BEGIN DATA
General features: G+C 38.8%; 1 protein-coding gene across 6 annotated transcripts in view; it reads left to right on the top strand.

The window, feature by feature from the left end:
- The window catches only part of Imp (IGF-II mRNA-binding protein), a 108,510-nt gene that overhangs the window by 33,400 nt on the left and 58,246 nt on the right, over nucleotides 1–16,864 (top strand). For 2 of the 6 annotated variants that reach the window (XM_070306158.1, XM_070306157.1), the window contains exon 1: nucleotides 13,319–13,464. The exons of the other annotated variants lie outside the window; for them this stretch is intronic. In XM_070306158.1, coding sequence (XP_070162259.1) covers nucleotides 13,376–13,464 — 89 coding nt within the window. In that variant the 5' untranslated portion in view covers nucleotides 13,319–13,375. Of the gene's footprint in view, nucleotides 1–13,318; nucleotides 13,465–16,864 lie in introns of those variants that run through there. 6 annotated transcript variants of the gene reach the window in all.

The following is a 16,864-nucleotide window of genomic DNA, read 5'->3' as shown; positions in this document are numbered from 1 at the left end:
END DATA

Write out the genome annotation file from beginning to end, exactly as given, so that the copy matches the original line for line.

General features: G+C 38.8%; 1 protein-coding gene across 6 annotated transcripts in view; it reads left to right on the top strand.

The window, feature by feature from the left end:
- The window catches only part of Imp (IGF-II mRNA-binding protein), a 108,510-nt gene that overhangs the window by 33,400 nt on the left and 58,246 nt on the right, over nucleotides 1–16,864 (top strand). For 2 of the 6 annotated variants that reach the window (XM_070306158.1, XM_070306157.1), the window contains exon 1: nucleotides 13,319–13,464. The exons of the other annotated variants lie outside the window; for them this stretch is intronic. In XM_070306158.1, coding sequence (XP_070162259.1) covers nucleotides 13,376–13,464 — 89 coding nt within the window. In that variant the 5' untranslated portion in view covers nucleotides 13,319–13,375. Of the gene's footprint in view, nucleotides 1–13,318; nucleotides 13,465–16,864 lie in introns of those variants that run through there. 6 annotated transcript variants of the gene reach the window in all.

The following is a 16,864-nucleotide window of genomic DNA, read 5'->3' as shown; positions in this document are numbered from 1 at the left end: